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  • F# does not support the definition of protected methods. Here it is explained why
  • F# replaces virtualmethods with abstractmethods defined in abstract classes (see here).

I was wondering if there is a way to prevent access to abstract methods from outside the derived classes at all.

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3  
I don't think it's possible - you're effectively asking if there's a way to make method protected, which is not supported. :) Maybe there's a different approach to the problem you're trying to solve, although we'd probably need more details. –  Patryk Ćwiek Mar 6 '14 at 10:54
    
Well, I suppose the question says it all. However, I deemed it a question worth asking: there may exist a creative workaround out there. –  NoIdeaHowToFixThis Mar 6 '14 at 11:04
    
Would internal work for your purposes? –  Daniel Mar 6 '14 at 15:18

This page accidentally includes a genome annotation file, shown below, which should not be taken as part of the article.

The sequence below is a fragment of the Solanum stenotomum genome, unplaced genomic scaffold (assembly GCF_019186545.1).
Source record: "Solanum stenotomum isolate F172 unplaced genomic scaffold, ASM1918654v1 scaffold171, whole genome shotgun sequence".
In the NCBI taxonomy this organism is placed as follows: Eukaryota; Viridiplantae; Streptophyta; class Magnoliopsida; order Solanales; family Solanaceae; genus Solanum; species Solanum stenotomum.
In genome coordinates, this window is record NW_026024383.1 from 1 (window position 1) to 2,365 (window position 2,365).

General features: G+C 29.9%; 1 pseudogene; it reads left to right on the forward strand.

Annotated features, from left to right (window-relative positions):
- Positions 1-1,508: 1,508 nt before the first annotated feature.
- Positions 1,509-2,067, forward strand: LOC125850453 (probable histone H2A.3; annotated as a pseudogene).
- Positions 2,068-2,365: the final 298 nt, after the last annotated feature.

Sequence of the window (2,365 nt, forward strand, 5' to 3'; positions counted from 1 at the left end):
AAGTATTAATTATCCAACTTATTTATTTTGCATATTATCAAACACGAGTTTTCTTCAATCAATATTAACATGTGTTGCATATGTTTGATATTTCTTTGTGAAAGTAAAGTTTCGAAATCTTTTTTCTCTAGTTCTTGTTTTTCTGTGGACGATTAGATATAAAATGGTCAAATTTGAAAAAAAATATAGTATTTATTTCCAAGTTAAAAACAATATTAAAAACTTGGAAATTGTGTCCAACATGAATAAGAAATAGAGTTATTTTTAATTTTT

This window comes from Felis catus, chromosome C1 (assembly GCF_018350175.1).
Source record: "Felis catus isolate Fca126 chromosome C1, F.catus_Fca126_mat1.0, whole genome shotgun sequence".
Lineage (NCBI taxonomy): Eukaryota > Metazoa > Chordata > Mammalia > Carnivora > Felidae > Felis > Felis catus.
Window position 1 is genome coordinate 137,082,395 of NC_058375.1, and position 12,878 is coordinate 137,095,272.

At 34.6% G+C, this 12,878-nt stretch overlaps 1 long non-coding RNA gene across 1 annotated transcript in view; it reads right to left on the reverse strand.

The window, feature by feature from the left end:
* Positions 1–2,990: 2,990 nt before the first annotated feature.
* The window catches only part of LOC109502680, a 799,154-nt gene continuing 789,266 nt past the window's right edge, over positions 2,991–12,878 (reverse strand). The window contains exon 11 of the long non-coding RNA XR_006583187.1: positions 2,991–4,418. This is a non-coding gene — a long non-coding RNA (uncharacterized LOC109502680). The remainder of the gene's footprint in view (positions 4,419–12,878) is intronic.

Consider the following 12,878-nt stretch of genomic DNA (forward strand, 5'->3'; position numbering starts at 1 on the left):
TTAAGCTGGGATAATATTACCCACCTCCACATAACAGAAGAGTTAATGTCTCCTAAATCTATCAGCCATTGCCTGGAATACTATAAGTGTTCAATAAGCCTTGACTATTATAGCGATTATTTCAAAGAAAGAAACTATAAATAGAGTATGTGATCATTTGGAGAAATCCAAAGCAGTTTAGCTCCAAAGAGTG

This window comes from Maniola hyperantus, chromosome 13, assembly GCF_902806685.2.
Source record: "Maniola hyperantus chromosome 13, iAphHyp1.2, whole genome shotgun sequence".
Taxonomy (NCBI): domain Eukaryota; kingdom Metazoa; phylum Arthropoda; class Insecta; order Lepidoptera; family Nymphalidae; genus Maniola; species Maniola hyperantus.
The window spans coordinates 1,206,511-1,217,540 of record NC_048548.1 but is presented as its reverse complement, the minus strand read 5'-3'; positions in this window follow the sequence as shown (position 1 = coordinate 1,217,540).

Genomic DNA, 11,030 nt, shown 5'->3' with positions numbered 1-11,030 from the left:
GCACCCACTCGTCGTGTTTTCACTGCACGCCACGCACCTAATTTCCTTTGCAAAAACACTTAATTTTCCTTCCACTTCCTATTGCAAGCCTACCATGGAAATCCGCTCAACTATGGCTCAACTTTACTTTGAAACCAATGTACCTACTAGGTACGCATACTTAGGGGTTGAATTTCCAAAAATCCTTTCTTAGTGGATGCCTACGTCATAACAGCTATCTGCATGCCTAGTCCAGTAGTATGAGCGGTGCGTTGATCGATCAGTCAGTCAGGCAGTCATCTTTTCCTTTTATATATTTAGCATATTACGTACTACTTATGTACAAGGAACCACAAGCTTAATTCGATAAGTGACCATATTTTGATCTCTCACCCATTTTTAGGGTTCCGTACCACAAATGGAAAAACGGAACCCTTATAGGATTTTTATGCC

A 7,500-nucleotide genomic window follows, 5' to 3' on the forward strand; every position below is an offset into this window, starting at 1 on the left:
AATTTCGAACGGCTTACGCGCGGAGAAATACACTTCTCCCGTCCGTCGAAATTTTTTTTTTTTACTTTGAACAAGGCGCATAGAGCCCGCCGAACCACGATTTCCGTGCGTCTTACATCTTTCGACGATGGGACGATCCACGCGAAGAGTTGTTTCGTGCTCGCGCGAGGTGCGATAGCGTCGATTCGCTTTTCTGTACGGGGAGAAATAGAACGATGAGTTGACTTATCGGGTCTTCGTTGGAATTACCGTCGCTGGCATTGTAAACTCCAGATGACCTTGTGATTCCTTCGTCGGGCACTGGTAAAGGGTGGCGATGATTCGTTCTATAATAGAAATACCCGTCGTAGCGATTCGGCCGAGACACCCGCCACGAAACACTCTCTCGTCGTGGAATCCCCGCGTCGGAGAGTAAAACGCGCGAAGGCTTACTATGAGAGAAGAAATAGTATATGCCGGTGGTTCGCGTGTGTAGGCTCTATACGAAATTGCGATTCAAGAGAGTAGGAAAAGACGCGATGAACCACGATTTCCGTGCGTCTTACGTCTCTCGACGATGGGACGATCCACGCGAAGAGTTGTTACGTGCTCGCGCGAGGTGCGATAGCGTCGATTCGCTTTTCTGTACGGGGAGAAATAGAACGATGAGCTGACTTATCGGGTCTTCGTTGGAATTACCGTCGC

1 Answer 1

up vote 5 down vote accepted

Like Patryk Ćwiek, I also don't think it's possible, but here's one alternative:

From Design Patterns we know that we should favour Composition over Inheritance. In my experience, everything you can do with Inheritance, you can also do with Composition. As an example, you can always replace Template Method with a Strategy.

A Template Method is a typical use of an abstract method, but if you replace it with a Strategy, you can (sort of) hide it from clients:

type Foo(strategy : IBar) =
    member this.CreateStuff() =
        // 1. Do something concrete here
        // 2. Use strategy for something here
        // 3. Do something else concrete here
        // 4. Return a result

No outside client of Foo can invoke strategy, so that accomplishes the same goal as making a member protected.

You may argue that the original creator of Foo may keep a reference to strategy, and will still be able to invoke it. That's true, but protected members aren't really completely hidden either, because you can often derive from the class in question, which enables you to invoke the protected member.

Another point is that if you separate the creator of Foo from the client of Foo, the strategy will be unavailable to the client.

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